I've been doing some interviews over the past year with a variety of different companies, and I feel that 90% of the questions are roughly the same. I'm thinking about making a FAQ, and sending it to the company I'm interviewing with beforehand so that we don't waste each others time.

What does the Career Tools community think? :)

iand66's picture

In my time as a hiring manager when I was interviewing I was looking for more than just answers to the questions – attitude (demonstrated by behaviour), actually being interested in the subject (what do you do in your spare time?), ability to get along with other team members etc.

There have been many occasions in the past when I have passed over the ‘best’ qualified candidate in favour of those who would be good enough and persuaded me at interview that they actually wanted the growth opportunity. I can train people to develop their technical skills; I was never able to make a “nice” person out of someone who was just in it for the money or using us as a stepping-stone to something better.

If you sent your FAQ to me I would file it in the bin.

Is this a case of efficiency (yours, not mine) trumping effectiveness?

Do you actually want the job? If not why are you applying for it?

pucciot's picture
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Most of us call that FAQ -- a Resume & Cover letter.

Seriously, it is presumptuous to answer any further questions that have not actually been asked.  

If you believe that you can anticipate 90% of the questions, then that is called interview preparation.

I recommend the free _Manager Tools_ podcasts about interviewing and the paid for "Interview Series".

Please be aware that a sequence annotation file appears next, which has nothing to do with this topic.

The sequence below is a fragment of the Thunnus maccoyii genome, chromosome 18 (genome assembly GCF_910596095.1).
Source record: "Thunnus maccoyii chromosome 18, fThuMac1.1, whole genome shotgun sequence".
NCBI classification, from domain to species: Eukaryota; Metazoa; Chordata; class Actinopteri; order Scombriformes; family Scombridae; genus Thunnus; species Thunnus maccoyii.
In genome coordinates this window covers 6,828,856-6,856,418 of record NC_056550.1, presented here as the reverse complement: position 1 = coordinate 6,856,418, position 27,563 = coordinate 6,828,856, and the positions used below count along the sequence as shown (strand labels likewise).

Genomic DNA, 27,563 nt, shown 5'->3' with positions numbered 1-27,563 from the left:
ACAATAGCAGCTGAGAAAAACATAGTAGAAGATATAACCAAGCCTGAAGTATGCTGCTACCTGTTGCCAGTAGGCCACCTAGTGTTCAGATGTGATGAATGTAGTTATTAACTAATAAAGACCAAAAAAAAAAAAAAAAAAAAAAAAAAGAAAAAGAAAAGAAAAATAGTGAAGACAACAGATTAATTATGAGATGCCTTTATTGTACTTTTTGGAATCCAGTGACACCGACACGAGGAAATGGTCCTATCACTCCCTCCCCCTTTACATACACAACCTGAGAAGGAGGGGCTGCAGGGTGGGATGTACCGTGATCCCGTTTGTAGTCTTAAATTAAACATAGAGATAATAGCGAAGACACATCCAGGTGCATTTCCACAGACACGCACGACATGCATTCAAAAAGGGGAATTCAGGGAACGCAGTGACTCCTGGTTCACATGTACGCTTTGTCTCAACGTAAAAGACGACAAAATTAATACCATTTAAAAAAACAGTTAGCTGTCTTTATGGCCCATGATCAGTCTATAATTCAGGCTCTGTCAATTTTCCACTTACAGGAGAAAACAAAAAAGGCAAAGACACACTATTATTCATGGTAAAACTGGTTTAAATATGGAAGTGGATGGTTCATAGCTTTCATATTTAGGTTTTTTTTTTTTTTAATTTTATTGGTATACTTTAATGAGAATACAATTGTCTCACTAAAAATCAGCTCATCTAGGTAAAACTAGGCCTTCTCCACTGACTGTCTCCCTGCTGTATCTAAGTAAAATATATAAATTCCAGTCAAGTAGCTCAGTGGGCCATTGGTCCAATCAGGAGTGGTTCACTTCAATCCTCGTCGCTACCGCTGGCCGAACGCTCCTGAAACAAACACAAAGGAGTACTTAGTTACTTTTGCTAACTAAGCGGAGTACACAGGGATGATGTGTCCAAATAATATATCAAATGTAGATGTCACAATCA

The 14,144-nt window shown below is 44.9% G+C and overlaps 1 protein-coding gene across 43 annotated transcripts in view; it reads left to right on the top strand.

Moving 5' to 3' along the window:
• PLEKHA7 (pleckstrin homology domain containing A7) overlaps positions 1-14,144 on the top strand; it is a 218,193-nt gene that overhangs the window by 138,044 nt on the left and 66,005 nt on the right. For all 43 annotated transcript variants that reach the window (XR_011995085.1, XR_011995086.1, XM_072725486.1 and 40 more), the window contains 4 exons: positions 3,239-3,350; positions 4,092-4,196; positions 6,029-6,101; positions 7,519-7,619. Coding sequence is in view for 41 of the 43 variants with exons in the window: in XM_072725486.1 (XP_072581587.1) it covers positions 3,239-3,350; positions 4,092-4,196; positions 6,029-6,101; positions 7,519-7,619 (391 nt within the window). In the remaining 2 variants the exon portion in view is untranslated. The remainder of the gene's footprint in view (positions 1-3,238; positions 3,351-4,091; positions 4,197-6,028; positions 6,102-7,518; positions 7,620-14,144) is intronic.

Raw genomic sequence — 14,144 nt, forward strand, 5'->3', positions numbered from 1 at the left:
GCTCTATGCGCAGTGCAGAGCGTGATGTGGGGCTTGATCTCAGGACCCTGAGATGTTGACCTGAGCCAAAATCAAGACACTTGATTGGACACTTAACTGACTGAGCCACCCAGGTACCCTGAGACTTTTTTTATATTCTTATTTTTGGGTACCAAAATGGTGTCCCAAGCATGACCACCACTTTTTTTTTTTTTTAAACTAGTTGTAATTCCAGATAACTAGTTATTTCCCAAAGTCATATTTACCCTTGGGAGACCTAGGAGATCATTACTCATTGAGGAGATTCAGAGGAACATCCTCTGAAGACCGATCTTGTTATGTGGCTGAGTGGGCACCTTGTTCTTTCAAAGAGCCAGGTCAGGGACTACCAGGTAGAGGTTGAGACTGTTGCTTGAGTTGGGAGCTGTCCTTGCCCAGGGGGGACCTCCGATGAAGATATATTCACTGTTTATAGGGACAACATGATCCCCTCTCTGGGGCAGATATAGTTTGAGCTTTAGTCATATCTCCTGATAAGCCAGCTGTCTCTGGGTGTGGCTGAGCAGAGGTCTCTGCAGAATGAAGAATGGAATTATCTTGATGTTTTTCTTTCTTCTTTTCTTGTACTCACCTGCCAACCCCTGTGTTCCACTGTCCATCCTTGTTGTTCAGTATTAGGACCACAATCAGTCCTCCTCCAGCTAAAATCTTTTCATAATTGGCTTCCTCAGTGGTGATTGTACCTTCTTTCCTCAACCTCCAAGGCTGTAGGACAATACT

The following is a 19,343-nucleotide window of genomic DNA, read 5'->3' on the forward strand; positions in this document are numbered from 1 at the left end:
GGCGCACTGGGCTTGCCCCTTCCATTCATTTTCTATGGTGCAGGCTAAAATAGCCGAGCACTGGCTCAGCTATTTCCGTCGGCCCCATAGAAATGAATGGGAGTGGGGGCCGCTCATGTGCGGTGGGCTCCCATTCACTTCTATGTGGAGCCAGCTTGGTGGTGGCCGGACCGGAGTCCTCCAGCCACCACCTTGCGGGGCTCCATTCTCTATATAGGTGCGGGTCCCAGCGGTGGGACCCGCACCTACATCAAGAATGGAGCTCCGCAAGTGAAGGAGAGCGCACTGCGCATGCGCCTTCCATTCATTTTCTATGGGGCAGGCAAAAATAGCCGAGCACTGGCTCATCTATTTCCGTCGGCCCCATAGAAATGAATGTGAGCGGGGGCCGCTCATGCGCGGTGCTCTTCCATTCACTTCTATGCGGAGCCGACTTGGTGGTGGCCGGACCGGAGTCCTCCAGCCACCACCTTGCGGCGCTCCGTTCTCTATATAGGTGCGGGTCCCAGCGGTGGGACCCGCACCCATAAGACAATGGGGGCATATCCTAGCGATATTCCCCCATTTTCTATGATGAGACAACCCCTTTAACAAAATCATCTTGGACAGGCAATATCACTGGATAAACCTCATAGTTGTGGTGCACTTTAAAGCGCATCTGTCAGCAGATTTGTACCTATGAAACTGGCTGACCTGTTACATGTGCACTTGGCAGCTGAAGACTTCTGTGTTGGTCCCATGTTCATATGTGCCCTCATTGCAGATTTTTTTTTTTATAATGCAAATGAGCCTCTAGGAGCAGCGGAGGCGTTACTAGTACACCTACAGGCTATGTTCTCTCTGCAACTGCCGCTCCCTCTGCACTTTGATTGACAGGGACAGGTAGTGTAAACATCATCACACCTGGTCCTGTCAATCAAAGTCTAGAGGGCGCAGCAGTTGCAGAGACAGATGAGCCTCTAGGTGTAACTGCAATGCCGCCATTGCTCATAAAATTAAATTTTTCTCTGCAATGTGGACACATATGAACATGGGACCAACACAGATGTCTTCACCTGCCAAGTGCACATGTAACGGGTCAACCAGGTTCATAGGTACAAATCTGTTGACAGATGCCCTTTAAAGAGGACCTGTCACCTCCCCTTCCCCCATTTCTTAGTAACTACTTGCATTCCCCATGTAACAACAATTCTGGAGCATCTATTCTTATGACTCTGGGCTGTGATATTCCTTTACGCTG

You can and should create an FAQ of sorts, for yourself, so that you are prepared for the interview.

You are _not_ in charge of the interview process.  The potential employer is in charge of the interview.

They ask the questions - you answer.

Sure, you will get some chances to ask questions and do a little bit of interviewing for yourself, but that is a very small part of the process and should be inconspicuous.

The interview is a Tool - it is a process.  It is something of a game.

Baseball players don't go out to the field with their baseball cards to compare their stats.  No, they actually play the game.

If I received an FAQ from a candidate I'd show it to the hiring committee and we'd laugh.  The whole office would eventually get wind of this crazy stunt and refer to it around the water cooler. And it would become one of those legendary anecdotes about some of the crazy candidates we've had come through our interviewing doors.

You would instantly get the reputation of being a pretentious n00b.

Even if you came in and impressed us with your interviewing skills, you'd still be known as the guy who sent his FAQ ahead of him.

Please don't be that guy.

Good Luck


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tokyotony's picture

The above was being sacrastic. Apparently the winky face didn't come through like I had hoped. I would never send an FAQ to a company.

However, I do stand by that 90% of the questions that interviewers ask are the same and I believe few people I've been interviewed by care to read the resume and ask intelligent questions and I believe close to zero (unfortunately) know what MT is. Most are probably just repeating whatever they heard when they were interviewed:

1) Give me a problem you had at work and how did you solve it?

2) How to you get feedback from the client?